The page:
This article shows a successful cherry eye procedure using a CO2 laser in a modified version of Morgan’s (1993) pocket technique that has a reported 95 percent success rate. This is one more adaptation of a surgical CO2 laser used in an accepted surgical technique that improves upon existing surgical standards to provide even better patient care.
In this article, a surgical CO2 laser was used to treat a dog’s elbow follicular cysts. Follicular cysts are caused by keratin trapped in a hair follicle, and they are often associated with swelling, inflammation, pain, and secondary infection. This laser procedure can ablate multiple layers of cysts and adjacent hair follicles with minimal bleeding and minimal thermal damage to the surrounding healthy tissue.
Three months prior to the surgery described here, a 10-year-old female spayed tortoiseshell cat was presented for a large swelling in the neck. Approximately 300 cc of clear, thin, amber fluid was aspirated, and a representative sample was sent to an outside diagnostic laboratory for fluid analysis, the results of which were unremarkable.
11-year-old male miniature schnauzer, was presented for chronic inflammation, severe swelling and ulceration of P3 on the right forelimb, digit 3. It appeared that the claw on the affected digit caused the patient significant discomfort and pain, provoking him to constantly bite and lick the site, aggravating the inflammation…
In my clinic, I use the flexible hollow waveguide fiber CO2 laser to surgically remove soft tissue growths. This technology allows ablating tumors quickly, providing control over intraoperative bleeding. Another benefit of laser surgery is that there is no need to close the surgical site in case of superficial cutaneous lesions. Moreover, the laser allows treating multiple lesions during a single visit, as in one of the cases described in this article.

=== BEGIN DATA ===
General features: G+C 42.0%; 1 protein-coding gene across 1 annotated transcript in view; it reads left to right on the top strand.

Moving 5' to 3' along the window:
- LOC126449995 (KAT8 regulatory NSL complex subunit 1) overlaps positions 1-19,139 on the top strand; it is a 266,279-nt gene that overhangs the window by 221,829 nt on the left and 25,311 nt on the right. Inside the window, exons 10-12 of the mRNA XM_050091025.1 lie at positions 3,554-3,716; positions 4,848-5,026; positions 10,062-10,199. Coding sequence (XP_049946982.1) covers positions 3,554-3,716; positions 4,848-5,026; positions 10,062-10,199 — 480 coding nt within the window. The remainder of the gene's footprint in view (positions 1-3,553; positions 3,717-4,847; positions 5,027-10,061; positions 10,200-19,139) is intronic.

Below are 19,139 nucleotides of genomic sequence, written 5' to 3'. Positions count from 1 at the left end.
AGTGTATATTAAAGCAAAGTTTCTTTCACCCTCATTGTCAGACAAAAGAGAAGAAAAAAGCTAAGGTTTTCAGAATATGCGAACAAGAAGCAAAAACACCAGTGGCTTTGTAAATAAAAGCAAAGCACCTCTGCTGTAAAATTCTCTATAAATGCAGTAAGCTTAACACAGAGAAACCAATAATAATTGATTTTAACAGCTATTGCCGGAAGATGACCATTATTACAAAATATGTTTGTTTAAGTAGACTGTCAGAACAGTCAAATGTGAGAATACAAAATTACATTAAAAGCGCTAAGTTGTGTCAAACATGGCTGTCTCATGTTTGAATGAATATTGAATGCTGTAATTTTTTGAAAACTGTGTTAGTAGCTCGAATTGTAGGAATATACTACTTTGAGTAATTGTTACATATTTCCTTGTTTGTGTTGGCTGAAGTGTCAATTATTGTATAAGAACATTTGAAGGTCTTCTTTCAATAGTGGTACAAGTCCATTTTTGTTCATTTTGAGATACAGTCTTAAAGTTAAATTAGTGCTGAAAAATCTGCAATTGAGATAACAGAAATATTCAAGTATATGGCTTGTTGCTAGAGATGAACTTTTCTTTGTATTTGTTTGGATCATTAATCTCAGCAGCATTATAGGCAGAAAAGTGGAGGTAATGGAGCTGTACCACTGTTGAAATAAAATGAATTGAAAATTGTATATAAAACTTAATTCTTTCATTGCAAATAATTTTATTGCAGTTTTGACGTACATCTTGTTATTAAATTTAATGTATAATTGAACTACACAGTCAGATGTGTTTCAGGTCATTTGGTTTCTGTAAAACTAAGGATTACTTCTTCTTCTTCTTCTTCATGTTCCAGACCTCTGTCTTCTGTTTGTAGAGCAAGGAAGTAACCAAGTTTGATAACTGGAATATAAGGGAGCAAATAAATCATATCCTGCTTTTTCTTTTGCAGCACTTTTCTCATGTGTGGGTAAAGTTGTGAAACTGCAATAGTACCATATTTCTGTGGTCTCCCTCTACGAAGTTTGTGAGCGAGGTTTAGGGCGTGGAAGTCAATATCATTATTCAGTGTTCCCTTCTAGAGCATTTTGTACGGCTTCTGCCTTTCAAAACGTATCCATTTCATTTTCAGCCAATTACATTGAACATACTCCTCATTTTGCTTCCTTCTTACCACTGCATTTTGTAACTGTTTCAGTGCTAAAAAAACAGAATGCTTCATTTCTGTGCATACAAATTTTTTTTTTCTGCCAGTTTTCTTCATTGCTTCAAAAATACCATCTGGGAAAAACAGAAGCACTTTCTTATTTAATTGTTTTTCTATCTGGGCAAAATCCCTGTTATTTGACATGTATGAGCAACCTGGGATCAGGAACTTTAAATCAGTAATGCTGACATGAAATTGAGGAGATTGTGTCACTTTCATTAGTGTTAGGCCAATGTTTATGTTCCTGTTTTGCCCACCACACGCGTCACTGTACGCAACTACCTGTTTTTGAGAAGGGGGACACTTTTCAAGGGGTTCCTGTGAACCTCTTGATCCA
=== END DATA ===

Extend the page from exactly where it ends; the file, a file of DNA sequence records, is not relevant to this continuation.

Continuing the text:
The CO2 laser provides the surgeon with the superior ability to control the fluence by easily changing spot sizes, power settings and to switch between continuous wave to SuperPulse modes; because of this the surgeon has excellent control to remove abnormal tissue and to avoid unnecessary damage to healthy adjacent structures. This laser benefit is especially prominent in delicate areas, such as eyelids.
David D. Duclos, DVM, a board-certified veterinary dermatologist, has more than 20 years of experience with CO2 laser surgery. As the first veterinarian who has used VetScalpel, the newest 45 Watt surgical CO2 laser system with 30 Watts of SuperPulse, Dr. Duclos shares his unique insight.
Results indicate that the use of CO2 laser in surgery surpasses the conventional scalpel, by lowering the nociceptive system stimulation, decreasing the autonomic nervous system activity and stabilizing the hemodynamic clinical signs, which in turn promote reduced anesthetic consumption and thus offer greater safety to the patient.
One of the primary benefits of the CO2 laser procedure includes a virtual elimination of bleeding, which allows for full visualization of the large masses, obtaining wide and appropriate surgical margins and providing a cosmetically pleasing, limb sparing procedure.
In our clinic, the Aesculight CO2 laser is always utilized for the correction of urethral prolapse. Compared to scalpel surgery, the greatest benefit of using the laser for this procedure is the efficient hemostasis in this richly vascularized area. In addition, the lack of a tourniquet makes this surgery less traumatic to the penile tissue.
Considering the numerous advantages of the CO2 laser, such as benefits for veterinary personnel and patients, as well as its efficiency and predictable outcomes, the laser is a better alternative to conventional surgery for equine cutaneous tumor removal.